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What’s next in digital publishing: New platforms and payment models

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Over 20 percent of Americans ages 16 and up read an ebook in the past 12 months, according to December data from Pew, and big U.S. publishers are now seeing over 20 percent of their revenues come from ebook sales. In other words, ebooks are no longer new: They’re a reality in the publishing industry now, which presents publishers with both challenges and opportunities.

At paidContent Live on April 17 in New York City, we’ll be exploring how book publishers are adapting their business models for a digital age and rolling out new products designed to take advantage of e-readers, tablets and smartphones. I’ll be interviewing executives from three publishers handling the transition in particularly interesting ways: Dominique Raccah, the publisher and CEO of Sourcebooks; Rachel Chou, the chief marketing officer at Open Road Media; and Evan Ratliff, founder and CEO of Atavist. Here’s a peek at some of the issues we’ll be discussing.

  • New payment models: Last spring, Sourcebooks rolled out a romance ebook club, Discover a New Love, that gives members DRM-free ebooks, discounts and access to special events for $9.99 every six months. And Atavist is now offering in-app subscriptions┬áto its e-singles. I’ll be asking Raccah and Ratliff what they’ve learned about their readers and pricing and tips on how other publishers can enact subscription models.
  • The enhanced ebook now: Enhanced ebooks got a bad rap a few years ago, when it was uncertain whether readers would pay more for an ebook that included a few videos and photos. But with the increased adoption of tablets and cheaper technology, publishers are finding new ways to integrate digital media into their books. I’ll be asking our panelists about their best practices in this area: How do they decide which bells and whistles to add and which to avoid, and when’s it best to just go with straight text?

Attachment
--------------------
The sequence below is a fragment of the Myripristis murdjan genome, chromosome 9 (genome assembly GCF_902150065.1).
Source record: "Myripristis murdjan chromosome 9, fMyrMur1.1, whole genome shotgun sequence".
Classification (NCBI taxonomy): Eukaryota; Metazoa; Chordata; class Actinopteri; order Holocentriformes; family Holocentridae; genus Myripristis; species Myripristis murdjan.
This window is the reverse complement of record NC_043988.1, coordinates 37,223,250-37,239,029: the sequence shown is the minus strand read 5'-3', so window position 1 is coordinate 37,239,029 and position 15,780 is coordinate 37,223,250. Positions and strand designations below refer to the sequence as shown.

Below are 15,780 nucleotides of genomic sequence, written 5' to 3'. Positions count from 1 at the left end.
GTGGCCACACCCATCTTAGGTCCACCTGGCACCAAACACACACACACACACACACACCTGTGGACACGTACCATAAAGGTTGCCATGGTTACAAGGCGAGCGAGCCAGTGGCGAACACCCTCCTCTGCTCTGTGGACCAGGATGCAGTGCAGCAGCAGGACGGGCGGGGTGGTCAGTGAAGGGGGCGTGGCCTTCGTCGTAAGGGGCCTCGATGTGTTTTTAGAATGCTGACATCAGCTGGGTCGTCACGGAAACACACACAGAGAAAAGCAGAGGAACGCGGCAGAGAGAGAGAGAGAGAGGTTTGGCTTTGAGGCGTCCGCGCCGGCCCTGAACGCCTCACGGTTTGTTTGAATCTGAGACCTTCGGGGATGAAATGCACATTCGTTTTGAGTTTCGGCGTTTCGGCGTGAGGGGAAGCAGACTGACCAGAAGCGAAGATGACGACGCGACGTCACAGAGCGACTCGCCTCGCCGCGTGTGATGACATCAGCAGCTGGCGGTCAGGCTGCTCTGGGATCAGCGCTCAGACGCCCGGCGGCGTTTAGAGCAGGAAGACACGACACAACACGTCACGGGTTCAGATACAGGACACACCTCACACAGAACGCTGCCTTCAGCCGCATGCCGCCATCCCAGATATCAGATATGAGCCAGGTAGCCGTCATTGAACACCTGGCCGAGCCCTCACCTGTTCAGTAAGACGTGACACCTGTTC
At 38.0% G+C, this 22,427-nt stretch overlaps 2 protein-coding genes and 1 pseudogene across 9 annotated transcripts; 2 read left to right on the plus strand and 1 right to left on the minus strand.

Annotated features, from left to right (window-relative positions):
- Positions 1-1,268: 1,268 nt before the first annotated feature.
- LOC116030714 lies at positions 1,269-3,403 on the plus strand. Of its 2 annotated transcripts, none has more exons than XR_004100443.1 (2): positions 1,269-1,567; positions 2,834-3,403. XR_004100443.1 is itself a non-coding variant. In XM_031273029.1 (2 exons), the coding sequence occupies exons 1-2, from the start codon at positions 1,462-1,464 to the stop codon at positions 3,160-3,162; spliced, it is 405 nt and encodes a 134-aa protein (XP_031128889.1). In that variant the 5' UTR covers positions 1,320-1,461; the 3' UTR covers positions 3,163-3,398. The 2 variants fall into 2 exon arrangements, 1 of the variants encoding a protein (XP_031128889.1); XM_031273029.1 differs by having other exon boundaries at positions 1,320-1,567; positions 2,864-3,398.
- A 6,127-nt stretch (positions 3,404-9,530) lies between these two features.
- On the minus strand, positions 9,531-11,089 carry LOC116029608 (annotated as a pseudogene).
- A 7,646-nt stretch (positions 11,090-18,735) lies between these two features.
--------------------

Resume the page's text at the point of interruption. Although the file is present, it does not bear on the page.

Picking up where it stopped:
• New frontiers of marketing: “Discoverability” is the buzzword on lots of publishers’ lips, but how does it translate into practice — and is it actually a problem for readers? Raccah, Ratliff and Chou will speak about the ways that they are marketing their books online and how they’re working with retailers to promote their titles.

Let me know what else you want to talk about! Sign up to attend the paidContent Live conference on April 17 in NYC here, and in the comments of this post, I’d love to hear your burning digital book publishing questions.

5 Responses to “What’s next in digital publishing: New platforms and payment models”

  1. Bart De Pelsmaeker

    Hi Laura – very nice post – really enjoyed it . Discoverability in digital publishing is a concern for everyone in magazine publishing as well. Especially for smaller publications getting traction in the larger stores can be as challenging as SEO for websites. I went deeper on the topic in a post here :

  2. dslrvideostudio

    It will be interesting how the new payment models and revenue deals workout both for content creator / author and publisher/distributor.

  3. I bet you enhanced ebooks will catch on eventually. There needs to be a reason, Just the fact that we can now put video, interactivity, etc. in a book for fun and to show off is not enough right now. Ebooks are still new to a lot of people. Textbooks will continue to be a prime application for enhanced ebooks, but the print juggernaut for mainstream publishers will prevent that application for as long as possible.

  4. In 30 Minutes Guides

    I think the enhanced ebook topic is an interesting one. I’ve been seriously considering it for “In 30 Minutes” guides, to include videos and quizzes. I know readers want this content, because I’ve posted videos on the product websites and they do get steady traffic. What’s been holding me back from creating enhanced ebooks, is doing so would force me to “fork” specific titles, as certain platforms (not naming any names!) don’t support video or other enhancements.